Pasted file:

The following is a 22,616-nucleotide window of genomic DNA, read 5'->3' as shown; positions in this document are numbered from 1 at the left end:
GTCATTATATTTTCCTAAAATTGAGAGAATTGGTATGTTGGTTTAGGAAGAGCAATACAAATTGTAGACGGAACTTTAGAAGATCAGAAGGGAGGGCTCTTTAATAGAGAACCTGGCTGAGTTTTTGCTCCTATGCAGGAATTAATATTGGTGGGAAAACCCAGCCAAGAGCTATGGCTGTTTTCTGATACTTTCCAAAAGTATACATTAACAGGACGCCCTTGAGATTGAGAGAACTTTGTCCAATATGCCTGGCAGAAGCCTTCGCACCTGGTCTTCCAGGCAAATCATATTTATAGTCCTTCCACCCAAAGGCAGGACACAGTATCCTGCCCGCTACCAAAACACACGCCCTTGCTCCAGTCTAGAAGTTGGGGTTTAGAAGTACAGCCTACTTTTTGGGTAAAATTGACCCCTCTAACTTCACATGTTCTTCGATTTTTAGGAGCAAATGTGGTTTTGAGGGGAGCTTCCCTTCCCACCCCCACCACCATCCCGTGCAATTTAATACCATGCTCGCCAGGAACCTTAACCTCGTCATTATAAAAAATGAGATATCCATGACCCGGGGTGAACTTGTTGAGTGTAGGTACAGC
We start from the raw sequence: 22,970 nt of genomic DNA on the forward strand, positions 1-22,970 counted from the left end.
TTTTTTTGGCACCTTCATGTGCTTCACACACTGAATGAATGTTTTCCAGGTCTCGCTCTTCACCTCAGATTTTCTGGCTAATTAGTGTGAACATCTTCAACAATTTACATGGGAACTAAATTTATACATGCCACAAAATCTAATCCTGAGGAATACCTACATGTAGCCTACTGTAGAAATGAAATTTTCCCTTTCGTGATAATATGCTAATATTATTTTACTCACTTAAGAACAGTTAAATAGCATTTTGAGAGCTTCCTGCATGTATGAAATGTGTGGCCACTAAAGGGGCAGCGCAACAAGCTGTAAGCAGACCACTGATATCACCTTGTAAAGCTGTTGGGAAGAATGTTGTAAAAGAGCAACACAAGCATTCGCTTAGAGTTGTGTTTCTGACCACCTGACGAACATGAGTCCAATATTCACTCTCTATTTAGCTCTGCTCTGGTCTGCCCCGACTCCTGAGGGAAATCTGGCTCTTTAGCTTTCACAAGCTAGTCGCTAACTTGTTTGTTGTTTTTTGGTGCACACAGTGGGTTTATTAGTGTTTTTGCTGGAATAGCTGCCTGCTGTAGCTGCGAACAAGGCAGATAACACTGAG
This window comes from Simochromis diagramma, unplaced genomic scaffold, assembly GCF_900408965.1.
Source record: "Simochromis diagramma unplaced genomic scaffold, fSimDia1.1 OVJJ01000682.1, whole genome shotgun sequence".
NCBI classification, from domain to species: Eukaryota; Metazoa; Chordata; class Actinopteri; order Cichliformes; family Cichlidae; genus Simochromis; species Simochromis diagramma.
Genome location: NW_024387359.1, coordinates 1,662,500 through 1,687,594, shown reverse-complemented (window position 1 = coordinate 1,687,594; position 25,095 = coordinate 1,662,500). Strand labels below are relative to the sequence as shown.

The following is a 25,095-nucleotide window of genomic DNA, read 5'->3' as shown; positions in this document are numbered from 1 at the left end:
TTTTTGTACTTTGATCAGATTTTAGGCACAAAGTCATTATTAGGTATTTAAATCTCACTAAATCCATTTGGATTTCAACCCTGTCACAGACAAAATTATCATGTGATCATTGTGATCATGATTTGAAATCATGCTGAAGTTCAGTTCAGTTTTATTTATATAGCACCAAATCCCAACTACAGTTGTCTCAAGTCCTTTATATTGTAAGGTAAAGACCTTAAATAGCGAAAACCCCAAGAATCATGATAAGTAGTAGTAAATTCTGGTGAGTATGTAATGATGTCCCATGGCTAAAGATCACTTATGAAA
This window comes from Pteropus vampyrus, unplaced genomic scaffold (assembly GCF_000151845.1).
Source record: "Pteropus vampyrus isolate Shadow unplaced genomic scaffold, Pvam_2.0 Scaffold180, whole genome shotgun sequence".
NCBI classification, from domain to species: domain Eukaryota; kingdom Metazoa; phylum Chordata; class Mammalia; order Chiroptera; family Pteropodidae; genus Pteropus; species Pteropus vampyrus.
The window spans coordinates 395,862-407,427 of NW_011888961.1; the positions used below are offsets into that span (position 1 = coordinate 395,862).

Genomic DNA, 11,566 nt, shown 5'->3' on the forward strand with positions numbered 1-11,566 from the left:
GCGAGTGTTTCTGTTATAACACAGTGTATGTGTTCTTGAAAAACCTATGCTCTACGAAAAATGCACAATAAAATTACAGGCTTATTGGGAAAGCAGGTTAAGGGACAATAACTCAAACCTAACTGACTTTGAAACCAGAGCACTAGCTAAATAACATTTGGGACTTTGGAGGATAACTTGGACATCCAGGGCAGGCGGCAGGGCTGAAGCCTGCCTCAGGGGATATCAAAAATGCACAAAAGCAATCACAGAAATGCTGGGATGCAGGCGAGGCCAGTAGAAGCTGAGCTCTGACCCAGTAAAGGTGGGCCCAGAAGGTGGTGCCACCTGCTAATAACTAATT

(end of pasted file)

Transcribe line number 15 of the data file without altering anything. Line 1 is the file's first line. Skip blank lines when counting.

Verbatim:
Genomic DNA, 11,566 nt, shown 5'->3' on the forward strand with positions numbered 1-11,566 from the left: